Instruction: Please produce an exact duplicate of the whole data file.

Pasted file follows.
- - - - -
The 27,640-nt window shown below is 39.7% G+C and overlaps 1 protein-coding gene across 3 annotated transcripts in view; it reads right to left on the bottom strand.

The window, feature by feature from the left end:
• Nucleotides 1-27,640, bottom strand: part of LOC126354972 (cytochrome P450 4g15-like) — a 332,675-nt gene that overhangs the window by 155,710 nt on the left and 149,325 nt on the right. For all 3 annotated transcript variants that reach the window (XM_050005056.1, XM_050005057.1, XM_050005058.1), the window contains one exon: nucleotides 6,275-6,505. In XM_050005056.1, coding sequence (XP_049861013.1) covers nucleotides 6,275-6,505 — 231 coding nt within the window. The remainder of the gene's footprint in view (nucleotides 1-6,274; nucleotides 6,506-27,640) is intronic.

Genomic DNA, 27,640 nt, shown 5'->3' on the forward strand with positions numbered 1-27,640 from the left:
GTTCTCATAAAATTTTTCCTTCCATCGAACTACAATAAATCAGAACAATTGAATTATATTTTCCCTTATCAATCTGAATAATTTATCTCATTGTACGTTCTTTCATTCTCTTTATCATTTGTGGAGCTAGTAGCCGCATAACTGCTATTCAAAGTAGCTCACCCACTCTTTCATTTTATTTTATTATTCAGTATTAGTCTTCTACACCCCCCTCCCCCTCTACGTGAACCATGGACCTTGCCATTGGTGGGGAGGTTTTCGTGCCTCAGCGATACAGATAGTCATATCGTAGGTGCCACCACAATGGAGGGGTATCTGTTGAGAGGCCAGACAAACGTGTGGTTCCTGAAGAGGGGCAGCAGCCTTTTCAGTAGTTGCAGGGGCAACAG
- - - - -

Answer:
The 27,640-nt window shown below is 39.7% G+C and overlaps 1 protein-coding gene across 3 annotated transcripts in view; it reads right to left on the bottom strand.

The window, feature by feature from the left end:
• Nucleotides 1-27,640, bottom strand: part of LOC126354972 (cytochrome P450 4g15-like) — a 332,675-nt gene that overhangs the window by 155,710 nt on the left and 149,325 nt on the right. For all 3 annotated transcript variants that reach the window (XM_050005056.1, XM_050005057.1, XM_050005058.1), the window contains one exon: nucleotides 6,275-6,505. In XM_050005056.1, coding sequence (XP_049861013.1) covers nucleotides 6,275-6,505 — 231 coding nt within the window. The remainder of the gene's footprint in view (nucleotides 1-6,274; nucleotides 6,506-27,640) is intronic.

Genomic DNA, 27,640 nt, shown 5'->3' on the forward strand with positions numbered 1-27,640 from the left:
GTTCTCATAAAATTTTTCCTTCCATCGAACTACAATAAATCAGAACAATTGAATTATATTTTCCCTTATCAATCTGAATAATTTATCTCATTGTACGTTCTTTCATTCTCTTTATCATTTGTGGAGCTAGTAGCCGCATAACTGCTATTCAAAGTAGCTCACCCACTCTTTCATTTTATTTTATTATTCAGTATTAGTCTTCTACACCCCCCTCCCCCTCTACGTGAACCATGGACCTTGCCATTGGTGGGGAGGTTTTCGTGCCTCAGCGATACAGATAGTCATATCGTAGGTGCCACCACAATGGAGGGGTATCTGTTGAGAGGCCAGACAAACGTGTGGTTCCTGAAGAGGGGCAGCAGCCTTTTCAGTAGTTGCAGGGGCAACAG